Having someone who can telegraph that he is with them in sprit, and maybe notch up at least a few policy successes in practice, might just have to do.
It’s been said that history shouldn’t be read backwards, but that’s the only way it can be done, and the furious re-writing of Fraser’s government, not least by the man himself, naturally says more about the preoccupations and defensiveness of the political scene today than what happened then.
It’s perhaps for the best that Gough’s not around to see the hash they’ll make of it.
Rudd’s departure does not mean the Australian political system will be any less vulnerable to an anti-political attack either from within or without. It’s just that it is unlikely next time it will be done with such panache.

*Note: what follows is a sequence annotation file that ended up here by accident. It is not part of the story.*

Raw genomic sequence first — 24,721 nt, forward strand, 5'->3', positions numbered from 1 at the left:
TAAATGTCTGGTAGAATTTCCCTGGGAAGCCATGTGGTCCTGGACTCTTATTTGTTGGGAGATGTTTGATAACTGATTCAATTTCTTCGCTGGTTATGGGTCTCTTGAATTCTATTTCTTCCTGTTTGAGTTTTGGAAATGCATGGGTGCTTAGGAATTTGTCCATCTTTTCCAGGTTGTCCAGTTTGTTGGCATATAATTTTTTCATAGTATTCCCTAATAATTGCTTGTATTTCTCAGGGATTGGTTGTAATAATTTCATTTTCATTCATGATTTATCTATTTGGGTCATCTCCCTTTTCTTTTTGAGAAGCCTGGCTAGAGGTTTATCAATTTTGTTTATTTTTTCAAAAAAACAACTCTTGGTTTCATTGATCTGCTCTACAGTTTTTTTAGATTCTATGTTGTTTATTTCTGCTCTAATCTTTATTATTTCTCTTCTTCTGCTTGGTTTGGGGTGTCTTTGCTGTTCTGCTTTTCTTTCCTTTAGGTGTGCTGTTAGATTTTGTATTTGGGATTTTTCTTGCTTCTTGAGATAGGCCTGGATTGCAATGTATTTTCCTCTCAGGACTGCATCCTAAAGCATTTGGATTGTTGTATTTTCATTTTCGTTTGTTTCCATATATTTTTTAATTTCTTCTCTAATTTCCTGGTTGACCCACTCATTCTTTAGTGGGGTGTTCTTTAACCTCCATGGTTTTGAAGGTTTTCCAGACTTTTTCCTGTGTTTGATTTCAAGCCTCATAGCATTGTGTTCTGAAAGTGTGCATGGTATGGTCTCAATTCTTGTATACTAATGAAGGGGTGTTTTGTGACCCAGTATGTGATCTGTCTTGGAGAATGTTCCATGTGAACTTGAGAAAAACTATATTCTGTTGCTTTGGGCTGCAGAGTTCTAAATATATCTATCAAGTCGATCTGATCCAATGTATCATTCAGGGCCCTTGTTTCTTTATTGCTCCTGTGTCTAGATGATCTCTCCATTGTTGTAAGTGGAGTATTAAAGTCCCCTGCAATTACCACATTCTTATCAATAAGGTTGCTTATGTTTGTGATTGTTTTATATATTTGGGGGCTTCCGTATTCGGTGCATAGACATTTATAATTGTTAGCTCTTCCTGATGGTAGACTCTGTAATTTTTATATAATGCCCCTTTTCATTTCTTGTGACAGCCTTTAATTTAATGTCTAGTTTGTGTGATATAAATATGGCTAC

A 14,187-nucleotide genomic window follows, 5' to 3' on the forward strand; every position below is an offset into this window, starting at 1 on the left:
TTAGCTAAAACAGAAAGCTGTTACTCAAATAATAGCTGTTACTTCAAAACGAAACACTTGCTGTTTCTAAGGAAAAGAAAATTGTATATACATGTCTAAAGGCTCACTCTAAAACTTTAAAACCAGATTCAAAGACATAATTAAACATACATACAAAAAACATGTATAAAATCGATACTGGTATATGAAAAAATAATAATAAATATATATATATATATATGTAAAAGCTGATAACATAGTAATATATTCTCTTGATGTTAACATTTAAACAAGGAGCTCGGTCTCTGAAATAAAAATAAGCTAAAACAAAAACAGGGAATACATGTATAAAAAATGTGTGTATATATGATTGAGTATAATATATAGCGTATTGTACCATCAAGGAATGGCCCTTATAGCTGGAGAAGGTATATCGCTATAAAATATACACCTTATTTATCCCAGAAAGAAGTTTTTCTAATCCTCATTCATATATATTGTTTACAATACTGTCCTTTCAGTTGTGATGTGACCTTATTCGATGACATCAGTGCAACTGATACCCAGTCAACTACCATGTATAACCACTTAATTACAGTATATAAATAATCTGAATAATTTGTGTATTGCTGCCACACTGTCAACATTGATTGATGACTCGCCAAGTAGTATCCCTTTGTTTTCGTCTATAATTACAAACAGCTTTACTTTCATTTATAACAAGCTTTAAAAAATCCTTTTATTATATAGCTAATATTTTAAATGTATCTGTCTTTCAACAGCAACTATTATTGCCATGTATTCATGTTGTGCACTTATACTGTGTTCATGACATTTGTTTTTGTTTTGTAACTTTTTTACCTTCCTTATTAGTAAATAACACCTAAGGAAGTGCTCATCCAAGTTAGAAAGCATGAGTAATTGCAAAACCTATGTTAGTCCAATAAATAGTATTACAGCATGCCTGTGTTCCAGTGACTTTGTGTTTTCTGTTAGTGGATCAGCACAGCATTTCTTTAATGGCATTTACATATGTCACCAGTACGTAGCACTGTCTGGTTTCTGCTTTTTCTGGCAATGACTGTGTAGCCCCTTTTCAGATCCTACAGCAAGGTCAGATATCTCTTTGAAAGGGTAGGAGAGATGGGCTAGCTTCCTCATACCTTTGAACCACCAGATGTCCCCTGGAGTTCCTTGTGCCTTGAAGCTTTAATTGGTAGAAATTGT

Into a vacuum could step somebody that has never made a point of standing for anything (or behind anyone) in particular. From that angle, Labor might have just found its best candidate.
The lack of a convincing reason on the source of Rudd’s popularity, is not because political commentators are thick, but because the answer is uncomfortable.
It will be the breakdown of the factional system that will be the necessary precondition for the return of Rudd, but not sufficient.
It is wonderful to see such bipartisanship at work in our Parliament behind the personal attacks.
Whether they like it or not Rudd is the only one in Labor with enough popular support to be a battering ram against those holding power and who are the ultimate target of reform.
A change in Labor has the potential, therefore, to change the entire political scene.